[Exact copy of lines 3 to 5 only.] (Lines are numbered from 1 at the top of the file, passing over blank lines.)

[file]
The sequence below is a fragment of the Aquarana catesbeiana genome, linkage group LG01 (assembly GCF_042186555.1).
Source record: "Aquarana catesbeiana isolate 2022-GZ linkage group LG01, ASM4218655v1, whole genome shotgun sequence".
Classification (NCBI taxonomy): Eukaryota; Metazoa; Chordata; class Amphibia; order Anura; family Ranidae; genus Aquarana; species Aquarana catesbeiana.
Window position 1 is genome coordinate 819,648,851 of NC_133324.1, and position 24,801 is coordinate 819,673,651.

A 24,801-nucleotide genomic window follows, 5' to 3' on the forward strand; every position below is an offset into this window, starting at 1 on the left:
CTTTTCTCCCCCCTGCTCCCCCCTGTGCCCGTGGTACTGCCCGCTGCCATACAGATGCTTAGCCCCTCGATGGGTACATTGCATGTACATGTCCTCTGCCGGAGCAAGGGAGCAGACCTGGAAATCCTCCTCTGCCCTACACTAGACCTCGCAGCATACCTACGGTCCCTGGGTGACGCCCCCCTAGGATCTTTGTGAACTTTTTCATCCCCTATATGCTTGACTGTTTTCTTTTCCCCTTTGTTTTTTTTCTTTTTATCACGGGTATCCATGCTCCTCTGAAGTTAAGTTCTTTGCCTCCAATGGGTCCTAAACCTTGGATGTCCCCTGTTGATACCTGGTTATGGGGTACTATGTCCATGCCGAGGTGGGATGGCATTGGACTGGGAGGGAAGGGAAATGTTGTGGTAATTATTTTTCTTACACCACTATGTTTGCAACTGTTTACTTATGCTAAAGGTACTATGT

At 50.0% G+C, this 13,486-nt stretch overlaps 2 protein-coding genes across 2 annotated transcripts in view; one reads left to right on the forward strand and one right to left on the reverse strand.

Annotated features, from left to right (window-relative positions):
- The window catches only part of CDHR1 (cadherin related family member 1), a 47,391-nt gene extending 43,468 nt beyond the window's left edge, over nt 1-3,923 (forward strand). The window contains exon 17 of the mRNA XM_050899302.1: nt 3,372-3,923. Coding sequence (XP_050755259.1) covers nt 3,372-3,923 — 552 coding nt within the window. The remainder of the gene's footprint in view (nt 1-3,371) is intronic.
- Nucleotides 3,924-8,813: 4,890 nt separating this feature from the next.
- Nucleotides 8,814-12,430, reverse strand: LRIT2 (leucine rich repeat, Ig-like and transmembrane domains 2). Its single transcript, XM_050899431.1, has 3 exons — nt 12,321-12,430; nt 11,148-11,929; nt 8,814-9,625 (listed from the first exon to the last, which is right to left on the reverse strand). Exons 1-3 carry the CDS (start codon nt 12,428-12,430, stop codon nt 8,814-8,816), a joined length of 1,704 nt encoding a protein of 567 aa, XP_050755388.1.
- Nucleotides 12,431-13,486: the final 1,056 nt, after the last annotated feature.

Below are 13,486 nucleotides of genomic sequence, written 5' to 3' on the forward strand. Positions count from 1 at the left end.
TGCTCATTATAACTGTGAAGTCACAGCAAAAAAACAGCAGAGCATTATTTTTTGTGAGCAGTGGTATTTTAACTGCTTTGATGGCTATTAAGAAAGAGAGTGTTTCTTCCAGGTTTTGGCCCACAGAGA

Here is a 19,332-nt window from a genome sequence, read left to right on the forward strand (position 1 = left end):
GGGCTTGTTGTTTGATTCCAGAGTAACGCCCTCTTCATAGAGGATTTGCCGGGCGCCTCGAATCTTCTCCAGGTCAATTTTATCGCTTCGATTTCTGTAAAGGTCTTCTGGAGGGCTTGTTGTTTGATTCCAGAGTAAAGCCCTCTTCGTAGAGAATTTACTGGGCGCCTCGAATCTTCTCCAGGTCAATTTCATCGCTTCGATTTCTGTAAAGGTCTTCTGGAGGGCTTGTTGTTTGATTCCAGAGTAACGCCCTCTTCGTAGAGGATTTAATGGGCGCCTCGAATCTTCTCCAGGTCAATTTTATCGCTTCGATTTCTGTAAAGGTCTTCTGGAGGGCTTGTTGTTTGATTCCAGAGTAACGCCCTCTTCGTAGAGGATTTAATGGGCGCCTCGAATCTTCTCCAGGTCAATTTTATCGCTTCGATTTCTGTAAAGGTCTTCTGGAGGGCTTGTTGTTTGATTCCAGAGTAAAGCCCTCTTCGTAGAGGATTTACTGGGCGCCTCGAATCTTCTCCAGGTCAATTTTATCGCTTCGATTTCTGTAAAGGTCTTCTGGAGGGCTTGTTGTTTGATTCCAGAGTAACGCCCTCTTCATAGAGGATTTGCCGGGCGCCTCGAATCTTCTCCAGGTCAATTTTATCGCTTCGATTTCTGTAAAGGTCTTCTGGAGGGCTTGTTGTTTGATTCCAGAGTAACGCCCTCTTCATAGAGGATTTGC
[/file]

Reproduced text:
Classification (NCBI taxonomy): Eukaryota; Metazoa; Chordata; class Amphibia; order Anura; family Ranidae; genus Aquarana; species Aquarana catesbeiana.
Window position 1 is genome coordinate 819,648,851 of NC_133324.1, and position 24,801 is coordinate 819,673,651.

A 24,801-nucleotide genomic window follows, 5' to 3' on the forward strand; every position below is an offset into this window, starting at 1 on the left: